Tropical coconut jam toasts

Like Gauguin showing up in Tahiti, here's what a classic French pastry might look like brought to the Pacific

Published October 12, 2010 12:20AM (EDT)

Be careful how you wear your frangipani, or you might get unwanted attention.

No, I'm not talking about smearing the almond filling used in French patisserie onto your body. That's spelled frangipane. I am referring to the tropical flower and shrub that share the name, otherwise known as plumeria. These are the sweetly fragrant blossoms that grace the otherworldly-looking trees native to Latin American and the Caribbean. They are perhaps most often associated with the Hawaiian Islands, where the blossoms are made into leis. I love these flowers by any name, but adore the word "frangipani," which is so melodious. The name "frangipani" comes from the name of an Italian noble family, a 16th-century marquess of which bottled this lovely scent into a perfume. In Hawaii and other Pacific Islands, including Paul Gauguin's adopted home in French Tahiti, frangipani blossoms often accessorize women's hair. They can be worn to indicate the wearer's relationship status -- over the right ear if seeking a relationship, and over the left if taken. Take note.

Because the word "frangipani" will always make me think first of flowers, then dessert, I have created a tropical bostock. For those of you who are not familiar with this more sophisticated cousin of French toast, let me break it down to its elements. This is a breakfast pastry composed of hearty slices of day-old brioche, gilded with syrup, topped with layers of jam and a nut-based pastry cream (typically frangipane), crowned with a sprinkling of nuts, then baked to a toasty, golden finish. "Tartine," the eponymous formidable cookbook from my (and everyone else's) favorite San Francisco bakery, has a bostock recipe that infuses the syrup with orange, and includes a layer of apricot jam beneath the frangipane.

To give my version island flavor, I have substituted another eggy bread, the Portuguese sweetbread brought to the Hawaiian islands and available on supermarket shelves around the mainland U.S. as "King's Hawaiian." To continue on the island theme, I decided to substitute coconut for the almonds. This is the flavor base for the syrup, the nut pastry cream, and the nut topping. While coconut jam isn't native to the Hawaiian islands, there is a coconut-egg jam popular in tropical Singapore and Malaysia, which has a richness, nuttiness and texture very reminiscent of frangipane. I've also swapped out the apricot jam for a more tropical fruit, guava.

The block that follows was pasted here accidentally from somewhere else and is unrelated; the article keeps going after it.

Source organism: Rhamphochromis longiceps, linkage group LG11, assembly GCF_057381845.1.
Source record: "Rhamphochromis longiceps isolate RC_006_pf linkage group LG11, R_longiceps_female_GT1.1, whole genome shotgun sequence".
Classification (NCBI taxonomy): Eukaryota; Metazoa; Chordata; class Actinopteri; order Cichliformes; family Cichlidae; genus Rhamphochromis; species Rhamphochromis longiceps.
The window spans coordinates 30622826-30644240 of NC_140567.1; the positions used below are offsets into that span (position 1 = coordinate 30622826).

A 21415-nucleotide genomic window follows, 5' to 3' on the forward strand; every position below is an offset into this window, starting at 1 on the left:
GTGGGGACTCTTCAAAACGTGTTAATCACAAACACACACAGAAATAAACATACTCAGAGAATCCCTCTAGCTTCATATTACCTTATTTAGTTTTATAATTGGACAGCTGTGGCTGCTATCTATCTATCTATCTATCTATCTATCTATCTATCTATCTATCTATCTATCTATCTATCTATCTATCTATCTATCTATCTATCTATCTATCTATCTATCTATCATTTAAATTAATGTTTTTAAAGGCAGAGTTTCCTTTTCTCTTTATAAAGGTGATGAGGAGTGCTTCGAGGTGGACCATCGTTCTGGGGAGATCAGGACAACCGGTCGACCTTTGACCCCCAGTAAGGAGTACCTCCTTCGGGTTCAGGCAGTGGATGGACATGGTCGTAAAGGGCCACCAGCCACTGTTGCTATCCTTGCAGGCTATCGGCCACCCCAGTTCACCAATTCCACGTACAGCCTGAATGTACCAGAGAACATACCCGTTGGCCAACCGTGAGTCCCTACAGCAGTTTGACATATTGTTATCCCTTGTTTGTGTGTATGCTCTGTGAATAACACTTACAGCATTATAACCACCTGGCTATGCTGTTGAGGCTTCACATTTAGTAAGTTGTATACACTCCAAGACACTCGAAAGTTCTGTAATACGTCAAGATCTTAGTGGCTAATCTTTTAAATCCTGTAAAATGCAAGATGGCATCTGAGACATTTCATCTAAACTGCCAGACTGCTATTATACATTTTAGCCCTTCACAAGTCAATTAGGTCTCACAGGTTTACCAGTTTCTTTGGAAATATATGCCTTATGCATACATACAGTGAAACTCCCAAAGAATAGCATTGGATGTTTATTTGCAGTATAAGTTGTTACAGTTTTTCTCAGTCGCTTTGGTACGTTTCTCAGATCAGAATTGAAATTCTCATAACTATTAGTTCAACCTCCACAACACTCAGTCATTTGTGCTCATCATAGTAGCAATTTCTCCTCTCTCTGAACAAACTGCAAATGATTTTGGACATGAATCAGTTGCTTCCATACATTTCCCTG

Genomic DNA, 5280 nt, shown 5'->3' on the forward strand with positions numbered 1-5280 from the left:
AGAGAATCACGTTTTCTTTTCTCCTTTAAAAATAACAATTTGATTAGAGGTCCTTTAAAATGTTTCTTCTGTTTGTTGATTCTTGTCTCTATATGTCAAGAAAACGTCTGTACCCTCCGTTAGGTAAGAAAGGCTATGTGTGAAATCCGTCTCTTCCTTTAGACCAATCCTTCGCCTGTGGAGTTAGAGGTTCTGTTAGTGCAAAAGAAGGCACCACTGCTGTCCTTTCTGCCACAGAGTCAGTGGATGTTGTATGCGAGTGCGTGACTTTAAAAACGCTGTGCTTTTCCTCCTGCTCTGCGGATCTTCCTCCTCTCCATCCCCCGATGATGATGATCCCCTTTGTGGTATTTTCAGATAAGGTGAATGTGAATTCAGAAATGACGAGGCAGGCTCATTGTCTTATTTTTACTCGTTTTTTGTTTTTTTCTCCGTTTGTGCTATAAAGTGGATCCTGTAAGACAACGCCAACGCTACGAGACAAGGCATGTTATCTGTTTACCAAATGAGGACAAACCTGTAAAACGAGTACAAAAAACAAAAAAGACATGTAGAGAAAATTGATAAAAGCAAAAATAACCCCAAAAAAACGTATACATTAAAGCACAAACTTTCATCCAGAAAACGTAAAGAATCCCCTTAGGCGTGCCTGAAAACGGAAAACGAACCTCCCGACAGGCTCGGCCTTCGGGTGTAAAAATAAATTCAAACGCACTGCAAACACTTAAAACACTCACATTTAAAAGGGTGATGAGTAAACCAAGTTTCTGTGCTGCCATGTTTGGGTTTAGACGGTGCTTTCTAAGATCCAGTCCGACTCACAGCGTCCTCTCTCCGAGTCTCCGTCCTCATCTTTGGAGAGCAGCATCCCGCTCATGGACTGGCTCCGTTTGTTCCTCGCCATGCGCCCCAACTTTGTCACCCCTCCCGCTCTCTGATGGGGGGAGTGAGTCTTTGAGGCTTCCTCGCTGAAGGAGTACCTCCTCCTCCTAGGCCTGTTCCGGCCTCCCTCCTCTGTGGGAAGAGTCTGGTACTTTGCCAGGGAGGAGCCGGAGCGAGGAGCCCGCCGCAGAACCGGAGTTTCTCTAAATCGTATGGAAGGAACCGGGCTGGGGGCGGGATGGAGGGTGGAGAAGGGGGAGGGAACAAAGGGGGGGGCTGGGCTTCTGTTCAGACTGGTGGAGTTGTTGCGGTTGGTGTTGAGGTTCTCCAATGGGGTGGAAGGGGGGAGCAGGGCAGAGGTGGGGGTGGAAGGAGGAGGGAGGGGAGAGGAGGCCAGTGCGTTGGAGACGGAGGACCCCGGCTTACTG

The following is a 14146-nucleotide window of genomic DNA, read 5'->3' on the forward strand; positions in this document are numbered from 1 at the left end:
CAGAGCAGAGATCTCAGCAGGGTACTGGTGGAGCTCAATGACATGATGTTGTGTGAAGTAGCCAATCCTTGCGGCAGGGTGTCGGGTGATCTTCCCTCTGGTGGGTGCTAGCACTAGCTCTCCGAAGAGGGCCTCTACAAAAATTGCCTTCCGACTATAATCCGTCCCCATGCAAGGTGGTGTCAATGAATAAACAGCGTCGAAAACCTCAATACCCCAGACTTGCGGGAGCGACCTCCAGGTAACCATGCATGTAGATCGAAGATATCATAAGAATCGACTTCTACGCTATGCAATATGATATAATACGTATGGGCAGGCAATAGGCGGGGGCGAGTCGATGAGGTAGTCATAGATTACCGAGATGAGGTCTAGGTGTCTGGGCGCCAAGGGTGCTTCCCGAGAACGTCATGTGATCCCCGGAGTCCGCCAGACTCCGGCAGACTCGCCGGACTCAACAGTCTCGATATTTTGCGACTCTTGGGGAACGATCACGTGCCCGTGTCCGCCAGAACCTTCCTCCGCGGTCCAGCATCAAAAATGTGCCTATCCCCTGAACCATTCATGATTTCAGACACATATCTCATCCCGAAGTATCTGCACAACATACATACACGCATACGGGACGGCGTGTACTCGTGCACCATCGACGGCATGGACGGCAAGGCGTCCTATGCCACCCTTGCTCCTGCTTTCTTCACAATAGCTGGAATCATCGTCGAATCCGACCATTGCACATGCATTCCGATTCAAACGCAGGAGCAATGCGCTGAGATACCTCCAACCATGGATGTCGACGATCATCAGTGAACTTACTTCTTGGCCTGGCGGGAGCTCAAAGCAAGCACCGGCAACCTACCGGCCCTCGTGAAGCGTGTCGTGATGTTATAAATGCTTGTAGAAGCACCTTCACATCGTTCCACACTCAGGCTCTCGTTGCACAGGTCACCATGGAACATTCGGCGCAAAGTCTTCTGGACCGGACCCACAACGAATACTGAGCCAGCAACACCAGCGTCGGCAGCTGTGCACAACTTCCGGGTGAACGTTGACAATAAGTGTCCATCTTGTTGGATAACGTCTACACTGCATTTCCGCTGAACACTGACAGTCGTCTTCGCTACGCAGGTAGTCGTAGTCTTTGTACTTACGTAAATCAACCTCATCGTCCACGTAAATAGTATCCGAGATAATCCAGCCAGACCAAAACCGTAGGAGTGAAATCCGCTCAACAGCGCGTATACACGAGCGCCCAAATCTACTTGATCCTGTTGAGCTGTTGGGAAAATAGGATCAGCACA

Je suis certaine that French patissiers will cry, "Mon Dieu!" at my tropical creation. But even French culinary purists relax in the tropics, so perhaps I can serve my bostock de coco at a resort in Tahiti, where I could wear frangipani blossoms in my hair.

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Tahitian Bostock

Makes 12 slices, serving 6-12


  • 1 loaf of King's Hawaiian sweet bread or Portuguese sweet bread, stale
  • ½ cup coconut syrup (recipe follows)
  • 1 cup tropical fruit jam -- I used guava; other suggestions include passion fruit, papaya, mango, pineapple, lemon or lime
  • 1 cup coconut-egg jam (known as "kaya" and available in some Asian markets; if not, use recipe below)
  • 1/3 cup flour
  • ½ cup flaked coconut


  1. Cut loaf of stale portuguese sweet bread or King's Hawaiian bread into quarters, then from each quarter cut about 3 thick slices (about 1-inch thick each). Place onto a buttered baking sheet.
  2. Brush each slice with coconut syrup, applying two coats.
  3. Spread a thin layer of tropical fruit jam.
  4. To make coconut "frangipane," stir coconut-egg jam and flour until well combined.
  5. Spread coconut frangipane in a thick layer on top of the jam layer.
  6. Spread flaked coconut on a baking sheet and bake at 350° for 10 minutes until lightly toasted. Remove and let cool.
  7. Reduce oven heat to 325°. Bake assembled bostock in a 325° oven for 10-15 minutes, until golden.
  8. Sprinkle toasted coconut on tops of baked bostock pieces, and serve while warm.

Coconut Syrup


  • ½ cup granulated sugar
  • ½ cup water
  • 1 teaspoon coconut extract


  1. Boil sugar and water together until sugar is completely dissolved. Add coconut extract, stir well, and allow to cool.

Coconut-Egg Jam (Kaya)


  • 1½ cans coconut milk (unsweetened)
  • 10 large eggs
  • 1½ cups granulated white sugar
  • optional: 1 teaspoon pandan extract (extract of a tropical leaf, added for both fragrance and green color)


  1. Beat eggs with an electric mixer until just blended.
  2. Add in sugar until well combined.
  3. Add in coconut milk and continue mixing until the mixture has a smooth consistency.
  4. Pour mixture into a heavy pan, then cook over low heat, stirring constantly until mixture caramelizes and thickens. Take off heat and add pandan extract, if available. (Without pandan extract, the jam will be caramel colored.)

By Linda Shiue

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